Skip to main content


Project description

PyPI version Linux build status Windows build status

StarDist - Object Detection with Star-convex Shapes

This repository contains the implementation of star-convex object detection for 2D and 3D images, as described in the papers:

Please cite the paper(s) if you are using this code in your research.


The following figure illustrates the general approach for 2D images. The training data consists of corresponding pairs of input (i.e. raw) images and fully annotated label images (i.e. every pixel is labeled with a unique object id or 0 for background). A model is trained to densely predict the distances (r) to the object boundary along a fixed set of rays and object probabilities (d), which together produce an overcomplete set of candidate polygons for a given input image. The final result is obtained via non-maximum supression (NMS) of these candidates.

The approach for 3D volumes is similar to the one described for 2D, using pairs of input and fully annotated label volumes as training data.


This package requires Python 3.5 (or newer).

Please first install TensorFlow 1.x by following the official instructions. (Do not choose TensorFlow 2.x) For GPU support, it is very important to install the specific versions of CUDA and cuDNN that are compatible with the respective version of TensorFlow.

StarDist can then be installed with pip:

pip install stardist


  • Depending on your Python installation, you may need to use pip3 instead of pip.
  • Since this package relies on a C++ extension, you could run into compilation problems (see Troubleshooting below). We currently do not provide pre-compiled binaries.
  • StarDist uses the deep learning library Keras, which requires a suitable backend (we currently only support TensorFlow).
  • (Optional) You need to install gputools if you want to use OpenCL-based computations on the GPU to speed up training.
  • (Optional) You might experience improved performance during training if you additionally install the Multi-Label Anisotropic 3D Euclidean Distance Transform (MLAEDT-3D).


We provide example workflows for 2D and 3D via Jupyter notebooks that illustrate how this package can be used.

Annotating Images

To train a StarDist model you will need some ground-truth annotations: for every raw training image there has to be a corresponding label image where all pixels of a cell region are labeled with a distinct integer (and background pixels are labeled with 0). To create such label masks, one can use e.g. the Imagej/Fiji plugin Labkit:

  1. Install Fiji and the Labkit plugin
  2. Open the (2D or 3D) image and start Labkit via Plugins > Segmentation > Labkit
  3. Sucessively add a new label and annotate a single cell instance with the brush tool (always check the override option) until all cells are labeled
  4. Export the label image via Save Labeling... and File format > TIF Image

Additional tips:

  • The Labkit viewer uses BigDataViewer and its keybindings (e.g. s for contrast options, CTRL+Shift+mouse-wheel for zoom-in/out etc.)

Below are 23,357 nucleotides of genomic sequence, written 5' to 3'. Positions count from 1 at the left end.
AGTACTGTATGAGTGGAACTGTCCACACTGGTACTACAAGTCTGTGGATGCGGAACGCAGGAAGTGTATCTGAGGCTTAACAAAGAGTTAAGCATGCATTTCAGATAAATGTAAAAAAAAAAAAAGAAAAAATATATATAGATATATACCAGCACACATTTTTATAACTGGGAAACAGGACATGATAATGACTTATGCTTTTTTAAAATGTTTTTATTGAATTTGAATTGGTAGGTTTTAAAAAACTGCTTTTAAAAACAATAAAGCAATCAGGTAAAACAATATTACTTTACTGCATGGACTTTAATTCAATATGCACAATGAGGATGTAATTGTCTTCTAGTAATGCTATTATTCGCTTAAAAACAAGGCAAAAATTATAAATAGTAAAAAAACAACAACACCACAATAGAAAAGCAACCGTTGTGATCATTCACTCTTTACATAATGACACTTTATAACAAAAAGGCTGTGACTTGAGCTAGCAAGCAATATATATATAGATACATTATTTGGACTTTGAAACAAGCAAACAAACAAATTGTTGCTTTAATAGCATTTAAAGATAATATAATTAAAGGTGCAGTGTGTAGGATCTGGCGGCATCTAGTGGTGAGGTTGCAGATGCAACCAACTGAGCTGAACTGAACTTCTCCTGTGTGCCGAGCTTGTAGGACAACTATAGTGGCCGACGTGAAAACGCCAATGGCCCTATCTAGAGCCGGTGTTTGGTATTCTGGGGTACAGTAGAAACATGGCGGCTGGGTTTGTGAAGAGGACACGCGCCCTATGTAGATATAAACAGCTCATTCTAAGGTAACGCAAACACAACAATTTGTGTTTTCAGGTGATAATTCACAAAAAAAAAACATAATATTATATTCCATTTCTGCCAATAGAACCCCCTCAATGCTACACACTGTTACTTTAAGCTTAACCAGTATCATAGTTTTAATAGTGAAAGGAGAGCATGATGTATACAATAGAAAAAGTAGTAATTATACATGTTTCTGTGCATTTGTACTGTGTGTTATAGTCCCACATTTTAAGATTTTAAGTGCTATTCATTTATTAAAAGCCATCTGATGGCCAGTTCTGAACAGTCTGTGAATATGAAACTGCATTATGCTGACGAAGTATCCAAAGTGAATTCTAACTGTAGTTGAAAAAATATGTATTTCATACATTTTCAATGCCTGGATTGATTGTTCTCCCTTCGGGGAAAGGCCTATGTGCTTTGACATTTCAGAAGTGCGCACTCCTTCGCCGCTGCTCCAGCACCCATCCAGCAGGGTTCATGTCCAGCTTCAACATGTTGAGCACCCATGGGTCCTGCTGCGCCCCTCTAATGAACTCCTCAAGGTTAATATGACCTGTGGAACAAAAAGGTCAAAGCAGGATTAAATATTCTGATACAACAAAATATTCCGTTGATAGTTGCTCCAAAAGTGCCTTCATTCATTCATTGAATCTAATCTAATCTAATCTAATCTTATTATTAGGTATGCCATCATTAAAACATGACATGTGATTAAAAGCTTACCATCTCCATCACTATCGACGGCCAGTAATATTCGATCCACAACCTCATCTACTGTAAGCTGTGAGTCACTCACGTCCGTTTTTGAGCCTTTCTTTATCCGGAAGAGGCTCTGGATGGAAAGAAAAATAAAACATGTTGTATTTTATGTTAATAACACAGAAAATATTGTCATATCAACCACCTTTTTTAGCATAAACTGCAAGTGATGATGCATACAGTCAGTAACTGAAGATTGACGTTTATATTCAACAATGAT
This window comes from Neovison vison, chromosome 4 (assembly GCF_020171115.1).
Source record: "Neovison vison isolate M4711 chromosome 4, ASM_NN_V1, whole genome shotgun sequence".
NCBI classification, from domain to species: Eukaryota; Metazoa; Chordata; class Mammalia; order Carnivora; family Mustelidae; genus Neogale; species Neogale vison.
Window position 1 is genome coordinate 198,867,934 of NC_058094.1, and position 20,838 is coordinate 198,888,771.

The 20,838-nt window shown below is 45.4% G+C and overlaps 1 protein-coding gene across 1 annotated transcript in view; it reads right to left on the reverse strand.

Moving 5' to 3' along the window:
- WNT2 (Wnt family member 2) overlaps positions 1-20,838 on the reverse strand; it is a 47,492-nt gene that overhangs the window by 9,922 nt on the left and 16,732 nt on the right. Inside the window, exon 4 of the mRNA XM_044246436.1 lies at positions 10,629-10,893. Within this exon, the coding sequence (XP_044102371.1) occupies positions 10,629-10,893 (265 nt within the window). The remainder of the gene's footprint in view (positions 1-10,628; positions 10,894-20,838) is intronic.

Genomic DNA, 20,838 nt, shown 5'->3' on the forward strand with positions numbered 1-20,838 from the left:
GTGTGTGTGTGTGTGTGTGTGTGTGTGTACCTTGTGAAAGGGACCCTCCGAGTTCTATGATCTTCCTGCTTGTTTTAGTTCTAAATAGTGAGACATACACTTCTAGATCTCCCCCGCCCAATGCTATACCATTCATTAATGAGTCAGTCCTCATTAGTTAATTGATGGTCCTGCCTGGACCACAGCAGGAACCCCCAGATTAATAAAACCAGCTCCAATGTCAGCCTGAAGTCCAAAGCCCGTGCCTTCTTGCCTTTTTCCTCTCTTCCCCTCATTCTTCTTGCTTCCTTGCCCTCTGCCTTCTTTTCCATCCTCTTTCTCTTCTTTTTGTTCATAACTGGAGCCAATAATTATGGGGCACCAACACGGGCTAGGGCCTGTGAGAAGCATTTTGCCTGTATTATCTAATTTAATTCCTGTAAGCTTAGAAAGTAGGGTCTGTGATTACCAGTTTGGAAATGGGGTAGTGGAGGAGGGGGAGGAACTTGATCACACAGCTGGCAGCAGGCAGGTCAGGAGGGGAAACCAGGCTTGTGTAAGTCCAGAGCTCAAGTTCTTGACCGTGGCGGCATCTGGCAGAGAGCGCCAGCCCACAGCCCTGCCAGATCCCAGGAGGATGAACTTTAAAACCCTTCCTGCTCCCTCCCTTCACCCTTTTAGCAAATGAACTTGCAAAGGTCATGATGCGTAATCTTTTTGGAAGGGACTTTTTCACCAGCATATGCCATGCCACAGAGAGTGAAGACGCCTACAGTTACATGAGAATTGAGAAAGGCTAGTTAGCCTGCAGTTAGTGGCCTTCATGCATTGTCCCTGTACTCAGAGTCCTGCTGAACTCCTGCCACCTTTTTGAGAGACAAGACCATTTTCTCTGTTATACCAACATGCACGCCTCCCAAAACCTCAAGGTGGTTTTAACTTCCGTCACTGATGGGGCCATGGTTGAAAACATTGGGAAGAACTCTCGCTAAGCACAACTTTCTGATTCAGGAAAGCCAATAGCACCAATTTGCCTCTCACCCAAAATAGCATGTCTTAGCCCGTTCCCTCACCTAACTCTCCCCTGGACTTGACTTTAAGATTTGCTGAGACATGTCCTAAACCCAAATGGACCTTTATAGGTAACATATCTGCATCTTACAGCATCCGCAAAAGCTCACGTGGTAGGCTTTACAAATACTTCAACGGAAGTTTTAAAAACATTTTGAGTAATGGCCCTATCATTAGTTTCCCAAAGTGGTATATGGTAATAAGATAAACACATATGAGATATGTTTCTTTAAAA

• For 3D images (XYZ) it is best to first convert it to a (XYT) timeseries (via Re-Order Hyperstack and swapping z and t) and then use [ and ] in Labkit to walk through the slices.


Installation requires Python 3.5 (or newer) and a working C++ compiler. We have only tested GCC (macOS, Linux), Clang (macOS), and Visual Studio (Windows 10). Please open an issue if you have problems that are not resolved by the information below.

If available, the C++ code will make use of OpenMP to exploit multiple CPU cores for substantially reduced runtime on modern CPUs. This can be important to prevent slow model training.


The default Apple C/C++ compiler (clang) does not come with OpenMP support and the package build will likely fail. To properly build stardist you need to install a OpenMP-enabled GCC compiler, e.g. via Homebrew with brew install gcc (which will currently install gcc-9/g++-9). After that, you can build the package like this (adjust compiler names/paths as necessary):

CC=gcc-9 CXX=g++-9 pip install stardist


Please install the Build Tools for Visual Studio 2019 from Microsoft to compile extensions for Python 3.5 and newer (see this for further information). During installation, make sure to select the C++ build tools. Note that the compiler comes with OpenMP support.

ImageJ/Fiji Plugin

We currently provide a ImageJ/Fiji plugin that can be used to run pretrained StarDist models on 2D or 2D+time images. Installation and usage instructions can be found at the plugin page.

How to cite

  author    = {Uwe Schmidt and Martin Weigert and Coleman Broaddus and Gene Myers},
  title     = {Cell Detection with Star-Convex Polygons},
  booktitle = {Medical Image Computing and Computer Assisted Intervention - {MICCAI} 
  2018 - 21st International Conference, Granada, Spain, September 16-20, 2018, Proceedings, Part {II}},
  pages     = {265--273},
  year      = {2018},
  doi       = {10.1007/978-3-030-00934-2_30}

  author    = {Martin Weigert and Uwe Schmidt and Robert Haase and Ko Sugawara and Gene Myers},
  title     = {Star-convex Polyhedra for 3D Object Detection and Segmentation in Microscopy},
  journal   = {arXiv:1908.03636},
  year      = {2019}

Project details

Download files

Download the file for your platform. If you're not sure which to choose, learn more about installing packages.

Files for stardist, version 0.4.1
Filename, size File type Python version Upload date Hashes
Filename, size stardist-0.4.1.tar.gz (393.8 kB) File type Source Python version None Upload date Hashes View hashes

Supported by

Elastic Elastic Search Pingdom Pingdom Monitoring Google Google BigQuery Sentry Sentry Error logging AWS AWS Cloud computing DataDog DataDog Monitoring Fastly Fastly CDN DigiCert DigiCert EV certificate StatusPage StatusPage Status page